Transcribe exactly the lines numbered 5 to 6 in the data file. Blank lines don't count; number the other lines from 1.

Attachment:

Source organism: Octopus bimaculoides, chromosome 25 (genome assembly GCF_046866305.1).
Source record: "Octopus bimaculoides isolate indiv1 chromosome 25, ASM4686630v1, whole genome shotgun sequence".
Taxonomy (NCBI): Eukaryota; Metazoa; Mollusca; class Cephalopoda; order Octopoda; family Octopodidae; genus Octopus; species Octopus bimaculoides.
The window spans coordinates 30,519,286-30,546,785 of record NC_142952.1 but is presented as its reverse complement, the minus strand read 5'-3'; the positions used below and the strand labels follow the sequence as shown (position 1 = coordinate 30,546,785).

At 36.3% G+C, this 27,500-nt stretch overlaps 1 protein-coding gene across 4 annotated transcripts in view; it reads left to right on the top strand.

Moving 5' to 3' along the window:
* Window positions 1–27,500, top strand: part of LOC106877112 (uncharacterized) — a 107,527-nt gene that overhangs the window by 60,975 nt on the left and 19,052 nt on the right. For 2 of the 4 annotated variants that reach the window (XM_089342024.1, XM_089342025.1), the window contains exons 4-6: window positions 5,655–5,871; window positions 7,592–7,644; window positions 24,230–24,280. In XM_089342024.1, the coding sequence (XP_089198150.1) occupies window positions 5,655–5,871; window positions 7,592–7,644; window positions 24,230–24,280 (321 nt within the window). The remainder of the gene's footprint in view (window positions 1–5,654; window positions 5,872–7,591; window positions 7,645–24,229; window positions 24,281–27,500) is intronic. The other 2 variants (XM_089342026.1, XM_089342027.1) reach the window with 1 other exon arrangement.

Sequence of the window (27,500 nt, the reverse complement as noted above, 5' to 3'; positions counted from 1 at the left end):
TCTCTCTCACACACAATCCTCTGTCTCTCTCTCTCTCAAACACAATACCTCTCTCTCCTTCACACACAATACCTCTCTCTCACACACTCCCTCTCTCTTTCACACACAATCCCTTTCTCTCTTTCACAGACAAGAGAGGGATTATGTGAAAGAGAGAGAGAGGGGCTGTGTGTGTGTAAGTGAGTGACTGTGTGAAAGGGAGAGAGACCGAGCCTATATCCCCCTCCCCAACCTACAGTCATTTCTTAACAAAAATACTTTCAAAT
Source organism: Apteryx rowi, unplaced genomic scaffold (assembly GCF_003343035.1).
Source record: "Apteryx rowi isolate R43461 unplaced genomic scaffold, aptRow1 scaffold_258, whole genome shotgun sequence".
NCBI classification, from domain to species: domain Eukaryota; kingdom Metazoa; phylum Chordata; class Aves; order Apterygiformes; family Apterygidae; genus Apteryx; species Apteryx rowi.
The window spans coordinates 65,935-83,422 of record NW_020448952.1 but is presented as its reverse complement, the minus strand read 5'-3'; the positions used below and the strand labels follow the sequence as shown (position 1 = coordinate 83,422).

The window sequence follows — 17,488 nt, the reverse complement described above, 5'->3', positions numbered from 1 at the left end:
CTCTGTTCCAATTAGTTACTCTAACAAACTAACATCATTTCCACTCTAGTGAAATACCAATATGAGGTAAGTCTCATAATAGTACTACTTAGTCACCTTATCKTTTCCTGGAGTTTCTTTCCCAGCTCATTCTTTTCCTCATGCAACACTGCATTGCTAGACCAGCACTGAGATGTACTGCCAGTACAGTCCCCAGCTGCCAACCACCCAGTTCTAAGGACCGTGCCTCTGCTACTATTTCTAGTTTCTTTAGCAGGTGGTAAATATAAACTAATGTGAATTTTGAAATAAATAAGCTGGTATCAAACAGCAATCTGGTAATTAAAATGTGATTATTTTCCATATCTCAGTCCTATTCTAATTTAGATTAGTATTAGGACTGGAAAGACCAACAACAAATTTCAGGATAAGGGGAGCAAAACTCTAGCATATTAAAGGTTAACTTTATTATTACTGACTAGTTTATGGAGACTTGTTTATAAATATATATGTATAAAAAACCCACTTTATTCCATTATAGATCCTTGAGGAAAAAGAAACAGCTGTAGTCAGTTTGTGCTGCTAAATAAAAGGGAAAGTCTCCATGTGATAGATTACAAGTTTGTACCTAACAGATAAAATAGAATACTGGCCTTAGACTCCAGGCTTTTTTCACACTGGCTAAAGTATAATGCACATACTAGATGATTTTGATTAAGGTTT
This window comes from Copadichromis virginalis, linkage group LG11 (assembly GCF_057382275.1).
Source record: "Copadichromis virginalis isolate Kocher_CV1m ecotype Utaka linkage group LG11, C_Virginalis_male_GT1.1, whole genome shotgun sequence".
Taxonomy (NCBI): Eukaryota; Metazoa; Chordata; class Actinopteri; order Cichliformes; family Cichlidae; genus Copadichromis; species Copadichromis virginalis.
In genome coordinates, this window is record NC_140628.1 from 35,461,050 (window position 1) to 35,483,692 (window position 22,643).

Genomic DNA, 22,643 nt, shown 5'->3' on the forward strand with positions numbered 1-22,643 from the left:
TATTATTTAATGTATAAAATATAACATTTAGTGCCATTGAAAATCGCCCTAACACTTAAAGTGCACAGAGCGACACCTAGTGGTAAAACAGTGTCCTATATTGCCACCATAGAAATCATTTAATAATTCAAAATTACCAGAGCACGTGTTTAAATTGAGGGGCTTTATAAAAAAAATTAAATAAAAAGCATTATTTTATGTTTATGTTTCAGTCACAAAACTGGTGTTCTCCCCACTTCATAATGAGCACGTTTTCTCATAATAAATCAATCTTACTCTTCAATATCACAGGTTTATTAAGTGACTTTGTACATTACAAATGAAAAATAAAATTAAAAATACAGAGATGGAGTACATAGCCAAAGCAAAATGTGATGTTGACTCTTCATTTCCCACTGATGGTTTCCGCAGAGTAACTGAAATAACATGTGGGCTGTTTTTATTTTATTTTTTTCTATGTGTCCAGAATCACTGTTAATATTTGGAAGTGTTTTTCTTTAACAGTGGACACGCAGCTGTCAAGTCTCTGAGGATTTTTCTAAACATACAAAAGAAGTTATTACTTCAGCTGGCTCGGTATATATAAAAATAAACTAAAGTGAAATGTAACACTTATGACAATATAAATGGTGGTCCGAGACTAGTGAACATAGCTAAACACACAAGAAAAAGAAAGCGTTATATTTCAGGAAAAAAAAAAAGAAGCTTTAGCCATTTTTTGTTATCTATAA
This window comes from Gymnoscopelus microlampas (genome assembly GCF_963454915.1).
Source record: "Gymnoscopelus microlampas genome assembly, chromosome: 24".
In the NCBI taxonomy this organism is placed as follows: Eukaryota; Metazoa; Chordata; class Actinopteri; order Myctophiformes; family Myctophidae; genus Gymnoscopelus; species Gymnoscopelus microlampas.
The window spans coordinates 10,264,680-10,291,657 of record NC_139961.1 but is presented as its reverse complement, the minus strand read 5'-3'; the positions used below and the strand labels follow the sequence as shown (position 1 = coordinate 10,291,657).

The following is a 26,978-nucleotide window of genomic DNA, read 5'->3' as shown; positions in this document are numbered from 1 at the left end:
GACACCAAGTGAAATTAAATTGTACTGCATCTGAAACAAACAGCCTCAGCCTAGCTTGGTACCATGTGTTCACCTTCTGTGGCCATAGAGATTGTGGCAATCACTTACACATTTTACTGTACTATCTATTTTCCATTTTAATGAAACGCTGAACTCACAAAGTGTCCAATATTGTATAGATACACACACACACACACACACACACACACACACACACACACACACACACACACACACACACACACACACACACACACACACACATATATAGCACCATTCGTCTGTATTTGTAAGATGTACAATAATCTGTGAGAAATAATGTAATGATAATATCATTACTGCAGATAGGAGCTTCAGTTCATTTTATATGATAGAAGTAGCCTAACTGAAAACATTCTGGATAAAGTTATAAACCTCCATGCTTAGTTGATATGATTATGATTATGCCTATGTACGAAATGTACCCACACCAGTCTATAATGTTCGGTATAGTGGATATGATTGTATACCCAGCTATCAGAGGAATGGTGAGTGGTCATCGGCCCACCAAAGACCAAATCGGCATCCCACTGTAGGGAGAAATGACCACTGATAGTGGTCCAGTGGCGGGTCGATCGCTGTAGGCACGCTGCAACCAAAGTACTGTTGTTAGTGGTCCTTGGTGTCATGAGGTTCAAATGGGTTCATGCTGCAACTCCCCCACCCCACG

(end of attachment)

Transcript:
At 36.3% G+C, this 27,500-nt stretch overlaps 1 protein-coding gene across 4 annotated transcripts in view; it reads left to right on the top strand.

Moving 5' to 3' along the window: